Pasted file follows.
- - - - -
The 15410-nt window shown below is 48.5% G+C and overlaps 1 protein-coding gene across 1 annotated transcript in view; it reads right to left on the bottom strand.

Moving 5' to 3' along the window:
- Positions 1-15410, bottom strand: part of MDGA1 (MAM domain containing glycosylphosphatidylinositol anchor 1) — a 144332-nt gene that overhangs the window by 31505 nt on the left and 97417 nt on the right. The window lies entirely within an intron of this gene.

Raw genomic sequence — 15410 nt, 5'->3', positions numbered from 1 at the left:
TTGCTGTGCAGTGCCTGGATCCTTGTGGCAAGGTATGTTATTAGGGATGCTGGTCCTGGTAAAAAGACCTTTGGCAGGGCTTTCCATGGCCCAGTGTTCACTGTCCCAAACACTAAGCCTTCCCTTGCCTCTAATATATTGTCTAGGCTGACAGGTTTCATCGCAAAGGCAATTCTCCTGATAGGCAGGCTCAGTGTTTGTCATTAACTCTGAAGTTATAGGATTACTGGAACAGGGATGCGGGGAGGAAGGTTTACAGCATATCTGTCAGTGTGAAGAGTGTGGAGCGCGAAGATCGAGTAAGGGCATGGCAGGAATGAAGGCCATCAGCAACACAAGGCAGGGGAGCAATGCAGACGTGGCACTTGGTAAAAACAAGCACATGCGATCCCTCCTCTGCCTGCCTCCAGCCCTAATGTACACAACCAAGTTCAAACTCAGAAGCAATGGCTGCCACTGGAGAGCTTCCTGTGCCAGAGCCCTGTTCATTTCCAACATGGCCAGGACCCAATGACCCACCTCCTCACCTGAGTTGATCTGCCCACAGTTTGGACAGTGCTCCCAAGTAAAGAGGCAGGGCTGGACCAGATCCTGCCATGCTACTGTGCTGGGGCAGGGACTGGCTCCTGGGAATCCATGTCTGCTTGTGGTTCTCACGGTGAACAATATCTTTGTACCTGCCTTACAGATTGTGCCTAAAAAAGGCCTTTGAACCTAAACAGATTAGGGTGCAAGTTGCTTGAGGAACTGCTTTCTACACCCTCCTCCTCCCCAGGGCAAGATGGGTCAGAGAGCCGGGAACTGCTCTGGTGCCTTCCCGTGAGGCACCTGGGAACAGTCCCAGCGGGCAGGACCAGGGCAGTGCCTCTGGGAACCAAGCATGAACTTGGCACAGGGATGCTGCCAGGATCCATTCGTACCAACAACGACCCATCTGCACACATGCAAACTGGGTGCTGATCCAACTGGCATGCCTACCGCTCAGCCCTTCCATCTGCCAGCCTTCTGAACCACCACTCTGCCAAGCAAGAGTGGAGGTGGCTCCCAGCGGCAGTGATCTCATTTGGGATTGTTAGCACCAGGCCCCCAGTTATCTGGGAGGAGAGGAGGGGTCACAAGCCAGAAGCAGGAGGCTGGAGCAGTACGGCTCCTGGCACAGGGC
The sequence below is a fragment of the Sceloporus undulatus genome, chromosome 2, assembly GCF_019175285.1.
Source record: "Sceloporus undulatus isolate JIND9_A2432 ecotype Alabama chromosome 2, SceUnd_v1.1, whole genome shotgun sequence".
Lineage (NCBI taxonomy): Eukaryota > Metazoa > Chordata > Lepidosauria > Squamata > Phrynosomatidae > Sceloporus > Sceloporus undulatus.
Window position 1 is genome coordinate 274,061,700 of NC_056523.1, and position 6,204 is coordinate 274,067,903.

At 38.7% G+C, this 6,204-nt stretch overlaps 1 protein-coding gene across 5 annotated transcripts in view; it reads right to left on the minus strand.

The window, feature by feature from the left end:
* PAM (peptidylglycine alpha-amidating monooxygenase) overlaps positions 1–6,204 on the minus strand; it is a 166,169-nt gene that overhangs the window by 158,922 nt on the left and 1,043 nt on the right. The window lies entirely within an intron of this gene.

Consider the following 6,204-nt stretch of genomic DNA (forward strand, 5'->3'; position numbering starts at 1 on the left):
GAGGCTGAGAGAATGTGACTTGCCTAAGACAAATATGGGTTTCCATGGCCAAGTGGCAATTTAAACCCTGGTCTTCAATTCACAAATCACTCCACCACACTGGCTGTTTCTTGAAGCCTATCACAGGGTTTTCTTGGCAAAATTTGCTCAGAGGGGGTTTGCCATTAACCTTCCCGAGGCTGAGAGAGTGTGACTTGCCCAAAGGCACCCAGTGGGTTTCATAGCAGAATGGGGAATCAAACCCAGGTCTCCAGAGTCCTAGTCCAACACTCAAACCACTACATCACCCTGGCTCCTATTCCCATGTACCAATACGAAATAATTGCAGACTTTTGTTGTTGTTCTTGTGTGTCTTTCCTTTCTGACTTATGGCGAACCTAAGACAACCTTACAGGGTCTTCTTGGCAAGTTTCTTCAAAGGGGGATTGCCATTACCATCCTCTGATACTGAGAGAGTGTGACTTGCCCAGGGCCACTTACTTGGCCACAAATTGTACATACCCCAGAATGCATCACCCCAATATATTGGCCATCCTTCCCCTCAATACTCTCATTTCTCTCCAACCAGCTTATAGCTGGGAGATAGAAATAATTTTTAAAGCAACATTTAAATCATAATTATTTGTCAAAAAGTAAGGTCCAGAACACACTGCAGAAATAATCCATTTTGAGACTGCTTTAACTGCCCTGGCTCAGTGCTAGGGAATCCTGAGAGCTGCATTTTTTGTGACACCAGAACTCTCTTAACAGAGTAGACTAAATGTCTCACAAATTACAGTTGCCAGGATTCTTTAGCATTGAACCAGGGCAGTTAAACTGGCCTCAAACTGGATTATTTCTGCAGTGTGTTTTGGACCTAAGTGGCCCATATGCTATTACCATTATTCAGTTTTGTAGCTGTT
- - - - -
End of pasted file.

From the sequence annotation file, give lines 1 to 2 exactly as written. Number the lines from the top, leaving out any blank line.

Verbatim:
The 15410-nt window shown below is 48.5% G+C and overlaps 1 protein-coding gene across 1 annotated transcript in view; it reads right to left on the bottom strand.

Moving 5' to 3' along the window: